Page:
Andy Warhol – Renaissance Man of the 20th Century
Andy Warhol coined the expression “15 minutes of fame” but left behind a legacy that will keep him alive for much more than that. He was a painter, author, avant-garde movie maker, record producer, sculptor and a celebrity in his own right- quintessentially a Renaissance man of the 20th century. Much credit goes to Andy Warhol and his like minded contemporaries to usher in the Pop culture which became a tipping point for the cultural and social revolution of the mid 1900s, making the transition from the parochial mentality and Victorian prudishness to the liberal age that we witness today. The Pope of Pop brought the face of commercialism out on the open by emblazoning it on all forms of popular art. He gave the closeted form of the visual art movement known as Commercial Art or Pop Art a new lease of life by defying convention and adopting unorthodox means to create spectacular masterpieces making him as critics put it the most brilliant mirror of our times.
Andy Warhol was born Andrew Warhol, the fourth child of Slovakian migrants. A hypochondriac since birth, Warhol spent a lot of time in bed indulging in his favorite activities- drawing, collecting posters of movie stars and listening to the radio. This focal period of time was instrumental in setting the stage for much of his influences and later work. After graduating from the Carnegie Mellon University in commercial art, Warhol made a name for himself in the world of illustration and advertising. It was around this time that he drew shoe advertisements for I.E Miller in a whimsical, blotted ink style, which received rave reviews from the critics and provided a jump start to his career as a commercial artist.
April 1961, saw the revelation of the artistic genius of Warhol to the general public with the display of his work in the window display of New York Departmental Store Bronwit Teller. Warhol established a niche for himself among his contemporary pop artists by displaying articles of his daily use such as the now eponymous dollar bill paintings and Campbell’s Soup cans. It was gallerist Muriel Latow who provided Warhol with the idea of painting subjects, which would identify with the symbols of contemporary America, with whom every single person irrespective of age, class and race could identify with ease. This realization of a particular niche for himself turned to be an identifying moment in the career of Warhol.
He had this to say of Coca Cola which he famously portrayed in a series of paintings.
“What’s great about this country is that America started the tradition where the richest consumers buy essentially the same things as the poorest. You can be watching Coca Cola commercials on TV and you know that the President drinks Coca Cola, Liz Taylor drinks Coca Cola, and just think, you can drink Coca Cola, too. A coke is a coke and no amount of money can get you a better coke than the one the bum on the corner is drinking. All the cokes are the same and all the cokes are good. Liz Taylor knows it, the President knows it, the bum knows it, and you know it.”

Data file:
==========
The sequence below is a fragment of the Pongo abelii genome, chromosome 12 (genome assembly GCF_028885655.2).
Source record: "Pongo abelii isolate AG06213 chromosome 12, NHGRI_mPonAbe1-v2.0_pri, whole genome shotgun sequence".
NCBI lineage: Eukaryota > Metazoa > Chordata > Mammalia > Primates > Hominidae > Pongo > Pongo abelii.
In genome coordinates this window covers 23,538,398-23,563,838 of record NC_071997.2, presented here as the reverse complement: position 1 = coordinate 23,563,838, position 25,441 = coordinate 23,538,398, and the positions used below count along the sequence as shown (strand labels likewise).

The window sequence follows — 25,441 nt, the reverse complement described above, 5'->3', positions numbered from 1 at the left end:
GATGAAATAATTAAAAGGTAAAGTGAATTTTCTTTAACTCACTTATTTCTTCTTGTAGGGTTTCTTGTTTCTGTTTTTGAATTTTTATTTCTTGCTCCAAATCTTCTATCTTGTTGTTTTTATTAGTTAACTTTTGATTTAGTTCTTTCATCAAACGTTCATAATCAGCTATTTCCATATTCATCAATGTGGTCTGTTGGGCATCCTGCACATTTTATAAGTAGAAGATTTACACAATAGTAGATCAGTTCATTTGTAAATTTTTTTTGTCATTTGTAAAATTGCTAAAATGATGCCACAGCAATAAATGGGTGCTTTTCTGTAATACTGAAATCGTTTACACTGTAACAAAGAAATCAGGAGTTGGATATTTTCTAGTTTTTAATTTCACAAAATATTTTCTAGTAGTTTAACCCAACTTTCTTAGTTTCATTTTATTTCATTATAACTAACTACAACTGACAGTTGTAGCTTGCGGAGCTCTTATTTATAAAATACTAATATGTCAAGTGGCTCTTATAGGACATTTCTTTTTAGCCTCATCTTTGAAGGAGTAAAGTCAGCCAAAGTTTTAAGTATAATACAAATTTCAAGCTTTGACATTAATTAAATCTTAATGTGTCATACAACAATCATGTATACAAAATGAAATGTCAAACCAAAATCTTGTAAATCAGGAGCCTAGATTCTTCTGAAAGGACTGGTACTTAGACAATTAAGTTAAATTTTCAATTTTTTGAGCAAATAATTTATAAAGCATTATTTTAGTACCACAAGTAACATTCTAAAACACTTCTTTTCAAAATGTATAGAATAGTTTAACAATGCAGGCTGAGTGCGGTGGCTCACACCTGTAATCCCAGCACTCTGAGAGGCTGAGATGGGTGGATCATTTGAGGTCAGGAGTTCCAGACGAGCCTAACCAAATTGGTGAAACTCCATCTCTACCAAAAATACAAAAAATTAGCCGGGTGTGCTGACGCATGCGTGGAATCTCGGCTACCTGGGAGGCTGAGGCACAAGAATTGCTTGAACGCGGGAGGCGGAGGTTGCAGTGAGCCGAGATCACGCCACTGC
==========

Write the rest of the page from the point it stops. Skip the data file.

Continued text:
His childhood obsession with the celebrities also led to the famous silkscreen paintings of the biggest names of the day including Marilyn Monroe, Elvis Presley, John Lennon, Liza Minelli, Muhammad Ali, Michael Jackson and Elizabeth Taylor. He also did portraits of political figures such as Mao Zedong and The Shah of Iran and his family. His 1963 canvas Eight Elvises fetched a mind boggling 100 million dollars, a figure that puts him in the league of the top artists of all time. These paintings often painted with garish colors and done in collaboration with a number of gifted assistants are as controversial as the man himself, gaining admiration for his bold portrayal of the crass commercialism of the day as well as inviting flak for being expressionless and bereft of emotion. He had to say this of the glitz and glamor of Hollywood and more often than not his favorite subject matters “I love Los Angeles. I love Hollywood. They’re so beautiful. Everything is plastic, but I love plastic. I want to be plastic”. Apart from being the white mole of the Page 3 society, Warhol also delved into serious work such as his portrayals electric chairs, suicides and disasters, clearly evident in his Death and Disaster series of 1962-63.
He also gave popularity to a new form of painting coined as piss paintings. These were canvases that had been earlier primed with copper based paint which then entailed the use of ghost pissers who used to urinate on the subject matter to oxidise the copper paint and bring the art to life. Although a discreet follower of the Orthodox Church, Andy Warhol’s extensive The Last Supper Cycle, happens to be the largest religious series by any artist in the US.
Although derided by critics as hogwash on the name of religion, Warhol considered his religious works to be, one of his finest. Andy Warhol passed away in the February of 1987. At the time of his death, he was working on a series called cars commissioned by the automobile giant BMW. He left behind countless paintings, innumerable works of art, several masterpieces and a legacy of a culture that defined the way future generations looked at art and their world. He brought out into the light of the day the market culture that was soon to grapple the rest of the world. For the better or the worse, Andy Warhol was a visionary and through his paintings he conveyed to the world, its present and its imminent future.